Clyburn wasn’t perfect, however. Like most freshmen, he struggled with some of the more nuanced aspects of playing defense. He has a habit of jumping passing lanes and gambling for steals, which is not necessarily a bad thing—Rebels fans took joy in watching Patrick McCaw turn that into an art form—but Clyburn misjudged too many plays in the two games I saw. He went after passes, missed, and let the ball get behind him, leaving his man in a position to attack the defense:

And while Clyburn played good defense on the ball, he showed a tendency to lose touch with his assignment away from the ball. In one game, the opposing coaches targeted him by calling two alley-oops for his man, and Clyburn got caught on back screens on both plays. A lapse in awareness also cost him when he lost sight of his man and allowed a wide-open corner 3-point attempt:

The good news for UNLV is that those weaknesses are correctable with experience and coaching. The most important takeaway from these clips is that Clyburn has the physical tools and the mindset to be a good defender across multiple positions at the Division I level, and there’s a good chance Menzies can get him to play at a high level over the next three years.


Although Clyburn averaged 14.3 points per game while shooting 59.9 percent at Ranger, his offensive game isn’t as advanced as his defense. Whereas Gillispie used him as a chess piece on defense, moving him around to dictate matchups, on offense Clyburn was usually relegated to spotting up in the corners and waiting for kick-out passes.

The positive is that Clyburn excelled in that role, drilling his 3’s to the tune of 50.8 percent (32-of-63). He also showed good ability to catch swing passes and attack close-out defenders. When given a clear path into the lane, Clyburn is capable of long-striding his way to the basket, and he’s also a surprisingly nifty passer once he gets inside the defense.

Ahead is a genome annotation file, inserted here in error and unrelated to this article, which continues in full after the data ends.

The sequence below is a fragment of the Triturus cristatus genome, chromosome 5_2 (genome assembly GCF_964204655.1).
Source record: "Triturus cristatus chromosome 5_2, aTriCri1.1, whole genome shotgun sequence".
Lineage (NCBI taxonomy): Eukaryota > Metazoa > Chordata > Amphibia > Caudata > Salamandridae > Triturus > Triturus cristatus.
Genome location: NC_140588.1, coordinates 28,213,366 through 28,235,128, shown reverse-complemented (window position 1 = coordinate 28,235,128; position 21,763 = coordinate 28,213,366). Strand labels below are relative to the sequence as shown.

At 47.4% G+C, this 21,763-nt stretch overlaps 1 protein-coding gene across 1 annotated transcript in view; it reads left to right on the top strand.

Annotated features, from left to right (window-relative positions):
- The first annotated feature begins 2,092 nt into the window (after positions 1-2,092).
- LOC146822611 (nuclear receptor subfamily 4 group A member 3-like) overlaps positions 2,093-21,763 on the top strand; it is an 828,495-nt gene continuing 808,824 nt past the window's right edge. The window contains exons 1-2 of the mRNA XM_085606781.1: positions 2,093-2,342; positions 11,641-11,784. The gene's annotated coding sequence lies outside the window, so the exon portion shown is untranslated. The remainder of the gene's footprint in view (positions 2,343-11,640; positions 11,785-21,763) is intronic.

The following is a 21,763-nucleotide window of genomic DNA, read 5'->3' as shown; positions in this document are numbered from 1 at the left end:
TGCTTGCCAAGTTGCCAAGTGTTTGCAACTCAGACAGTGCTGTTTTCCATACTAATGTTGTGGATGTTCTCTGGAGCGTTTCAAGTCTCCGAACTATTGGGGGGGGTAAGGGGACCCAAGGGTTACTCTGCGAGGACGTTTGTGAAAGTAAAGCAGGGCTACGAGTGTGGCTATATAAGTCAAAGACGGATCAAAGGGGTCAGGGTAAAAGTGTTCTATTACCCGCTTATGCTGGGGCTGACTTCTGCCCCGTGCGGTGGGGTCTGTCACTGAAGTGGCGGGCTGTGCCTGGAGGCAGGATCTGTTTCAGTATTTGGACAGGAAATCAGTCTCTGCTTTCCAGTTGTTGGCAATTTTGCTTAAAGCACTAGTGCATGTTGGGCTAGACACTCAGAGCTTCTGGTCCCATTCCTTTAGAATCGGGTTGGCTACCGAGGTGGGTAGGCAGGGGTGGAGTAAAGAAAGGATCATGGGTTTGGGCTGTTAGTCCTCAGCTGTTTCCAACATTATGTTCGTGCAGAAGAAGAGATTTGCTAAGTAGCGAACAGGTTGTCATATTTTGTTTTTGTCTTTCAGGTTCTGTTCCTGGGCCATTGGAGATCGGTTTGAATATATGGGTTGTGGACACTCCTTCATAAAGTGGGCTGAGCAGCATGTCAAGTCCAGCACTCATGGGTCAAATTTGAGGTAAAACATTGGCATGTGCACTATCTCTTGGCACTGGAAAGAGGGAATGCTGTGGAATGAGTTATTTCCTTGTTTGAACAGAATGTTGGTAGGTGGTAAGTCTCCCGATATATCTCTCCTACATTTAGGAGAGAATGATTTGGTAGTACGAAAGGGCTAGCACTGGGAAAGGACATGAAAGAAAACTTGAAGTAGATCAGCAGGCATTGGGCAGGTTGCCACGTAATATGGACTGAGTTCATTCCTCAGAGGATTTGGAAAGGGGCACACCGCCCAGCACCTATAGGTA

Clyburn is also a weapon in the open court. His speed and athleticism allow him to change from defense to offense quickly, and in live-ball turnover situations he is very quick to leak out on the break for easy finishes:

Where Clyburn struggles is when he tries to break down defenders off the dribble. His handle is not tight, and his footwork gets out of whack once he starts trying to string moves together. In the two games I watched, his dribble-drive attempts against set defenses led to multiple live-ball turnovers and traveling violations:

For now, Clyburn is much more effective when he drives against off-balance defenders who are rushing to close out on his 3-point shot. He may develop a better off-the-bounce game to use against set defenses over the next few years, but even if he never becomes the type of scorer who creates his own buckets, his projectable skill set should still make him a valuable player. A top-notch wing defender who can guard multiple positions, rebound outside his area, knock down open 3’s and finish on the break probably stands to earn a lot of playing time under Menzies (or any coach, for that matter).

Recruit Breakdowns:
Uche Ofoegbu (May 29)
Zion Morgan (May 31)
Ben Coupet (June 5)

Vegas Seven